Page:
GREENSBORO — Gil Fray needed a new piano so he could practice his artistry at home while he recovered from back surgery.
Fray had played professionally off and on for 50 of his 64 years.
He wanted to be ready to return to his job as accompanist at the UNC School of the Arts in Winston-Salem when it reopens in mid-August.
Fray had arranged to pay Moore Music Company for the digital piano in installments.
His friends came to the rescue.
They donated $2,600 — enough to pay for the Roland FP-30 Digital Piano with 88 keys, wood frame and three pedals.
They even had $1,700 left to help cover surgery-related expenses.
On Tuesday at Fray's home, Dave Doyle and Al Stephens presented him with the gifts from 30-plus friends. Doyle's daughter, Iva Hicks, filmed the moment.
"I'm about to cry," an overwhelmed Fray said.
So were fellow musician Doyle and Stephens, the latter owner of Moore Music.
"A lot of people love you, dude," Doyle said.
Doyle, who plays French horn with the Greensboro Symphony Orchestra, long has performed with Fray in the local F-Art Ensemble.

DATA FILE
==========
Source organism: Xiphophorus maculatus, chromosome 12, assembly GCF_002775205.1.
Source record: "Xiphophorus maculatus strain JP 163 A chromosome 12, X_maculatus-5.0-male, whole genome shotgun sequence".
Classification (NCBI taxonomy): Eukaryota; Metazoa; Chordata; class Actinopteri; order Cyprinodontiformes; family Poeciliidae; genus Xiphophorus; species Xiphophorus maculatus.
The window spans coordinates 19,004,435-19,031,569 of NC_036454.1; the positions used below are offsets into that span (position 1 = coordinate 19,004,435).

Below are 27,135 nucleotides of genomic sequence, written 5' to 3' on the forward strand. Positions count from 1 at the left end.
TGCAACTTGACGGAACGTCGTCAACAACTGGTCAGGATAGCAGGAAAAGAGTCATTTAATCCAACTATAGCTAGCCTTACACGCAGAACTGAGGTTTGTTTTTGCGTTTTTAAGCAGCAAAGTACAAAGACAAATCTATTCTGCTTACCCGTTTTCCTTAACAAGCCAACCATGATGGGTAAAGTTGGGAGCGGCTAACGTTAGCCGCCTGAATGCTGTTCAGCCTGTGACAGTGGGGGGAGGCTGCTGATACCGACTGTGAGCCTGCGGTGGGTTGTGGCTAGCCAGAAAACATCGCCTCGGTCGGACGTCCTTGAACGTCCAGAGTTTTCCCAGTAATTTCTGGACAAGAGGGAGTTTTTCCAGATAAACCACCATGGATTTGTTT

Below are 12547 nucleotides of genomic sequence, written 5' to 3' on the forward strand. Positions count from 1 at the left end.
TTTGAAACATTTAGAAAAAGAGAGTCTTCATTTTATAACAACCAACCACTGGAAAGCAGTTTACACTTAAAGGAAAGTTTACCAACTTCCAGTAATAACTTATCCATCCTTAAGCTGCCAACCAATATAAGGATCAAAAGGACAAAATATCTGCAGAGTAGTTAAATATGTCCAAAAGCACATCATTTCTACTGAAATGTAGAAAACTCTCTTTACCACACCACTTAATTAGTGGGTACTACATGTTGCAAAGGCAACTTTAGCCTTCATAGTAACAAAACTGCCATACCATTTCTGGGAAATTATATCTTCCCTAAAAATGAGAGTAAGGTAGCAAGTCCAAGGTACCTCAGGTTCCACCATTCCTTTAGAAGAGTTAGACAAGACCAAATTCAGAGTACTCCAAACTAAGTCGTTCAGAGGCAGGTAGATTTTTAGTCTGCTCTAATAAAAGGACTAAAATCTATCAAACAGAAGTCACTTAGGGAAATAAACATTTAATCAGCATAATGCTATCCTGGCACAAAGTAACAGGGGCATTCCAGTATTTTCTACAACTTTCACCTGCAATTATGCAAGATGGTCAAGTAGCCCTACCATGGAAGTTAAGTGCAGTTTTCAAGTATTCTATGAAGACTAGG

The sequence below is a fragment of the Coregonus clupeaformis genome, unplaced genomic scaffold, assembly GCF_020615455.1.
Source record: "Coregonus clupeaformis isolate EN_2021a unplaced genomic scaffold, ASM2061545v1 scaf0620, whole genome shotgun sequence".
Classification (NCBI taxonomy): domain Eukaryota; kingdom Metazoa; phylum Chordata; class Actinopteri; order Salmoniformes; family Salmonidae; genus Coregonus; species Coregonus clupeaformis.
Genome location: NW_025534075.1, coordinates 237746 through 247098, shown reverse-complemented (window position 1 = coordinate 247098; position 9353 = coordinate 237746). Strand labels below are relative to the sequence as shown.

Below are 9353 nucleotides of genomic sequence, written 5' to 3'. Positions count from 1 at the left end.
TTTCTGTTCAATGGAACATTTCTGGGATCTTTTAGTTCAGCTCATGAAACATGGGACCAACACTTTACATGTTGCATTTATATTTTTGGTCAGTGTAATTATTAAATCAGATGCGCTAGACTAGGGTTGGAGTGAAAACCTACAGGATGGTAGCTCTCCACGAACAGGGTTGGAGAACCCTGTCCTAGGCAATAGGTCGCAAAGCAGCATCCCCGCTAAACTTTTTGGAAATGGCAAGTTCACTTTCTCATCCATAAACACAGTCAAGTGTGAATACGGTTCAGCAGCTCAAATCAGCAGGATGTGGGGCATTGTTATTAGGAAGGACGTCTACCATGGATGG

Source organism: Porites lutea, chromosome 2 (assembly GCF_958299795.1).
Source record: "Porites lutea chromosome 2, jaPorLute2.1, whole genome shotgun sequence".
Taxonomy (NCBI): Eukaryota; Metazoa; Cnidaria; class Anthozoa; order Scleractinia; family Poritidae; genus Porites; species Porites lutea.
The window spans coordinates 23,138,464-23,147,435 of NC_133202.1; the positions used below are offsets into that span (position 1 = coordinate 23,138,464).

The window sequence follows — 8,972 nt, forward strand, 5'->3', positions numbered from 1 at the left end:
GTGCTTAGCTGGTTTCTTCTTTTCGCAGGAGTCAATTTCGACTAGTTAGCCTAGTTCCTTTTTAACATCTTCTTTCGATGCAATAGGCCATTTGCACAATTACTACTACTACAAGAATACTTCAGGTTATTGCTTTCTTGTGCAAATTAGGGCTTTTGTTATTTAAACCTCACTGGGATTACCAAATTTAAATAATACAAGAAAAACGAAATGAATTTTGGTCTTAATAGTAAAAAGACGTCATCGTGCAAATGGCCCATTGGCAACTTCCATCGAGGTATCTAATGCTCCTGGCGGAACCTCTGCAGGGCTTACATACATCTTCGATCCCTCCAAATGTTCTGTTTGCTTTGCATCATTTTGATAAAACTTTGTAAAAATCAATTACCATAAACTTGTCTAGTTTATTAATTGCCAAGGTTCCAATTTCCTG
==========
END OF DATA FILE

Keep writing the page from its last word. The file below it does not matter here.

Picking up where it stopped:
Others have known Fray as past composer-in-residence for software company Notion Music and as accompanist for the Greensboro Ballet.
Doyle said he had noticed that Fray's ability to walk had deteriorated over the last few years. Doctors scheduled surgery for June 18.
Fray had a piano at home. He didn’t have money to fix it, and it had become unplayable in recent years, he said.
He also had a small keyboard without a pedal. It wasn't what he needed.
Fray's friend Randy Riddle heard about Fray's arrangement with Moore Music. Riddle wanted to put money down to help pay for the new instrument.
Doyle wanted to help, too. He then posted a plea on Facebook, asking if others would contribute.
The donations kept coming — $2,600 in all.
"That is so very, very kind," Fray said when Doyle and Stephens told him of friends' generosity.
"In this terrible time, there is something really good," Doyle added.
Fray soon sat at the new keyboard, and practiced for more than three hours.
He said he is pleased with the way it sounds and the way it plays.
"It’s quite wonderful to have such a community of artists and people who appreciate the arts come together," Fray said later.
He looks forward to returning to work at UNCSA, although the drive and sitting to play piano will take stamina.
"Hopefully I’m capable of the commute," Fray said later. "That’s the hard part. The playing is a joy."
Amid his tears on Tuesday, Fray added a touch of levity as he looked at the list of contributing friends.
"Well," Fray said, "I owe everybody a beer."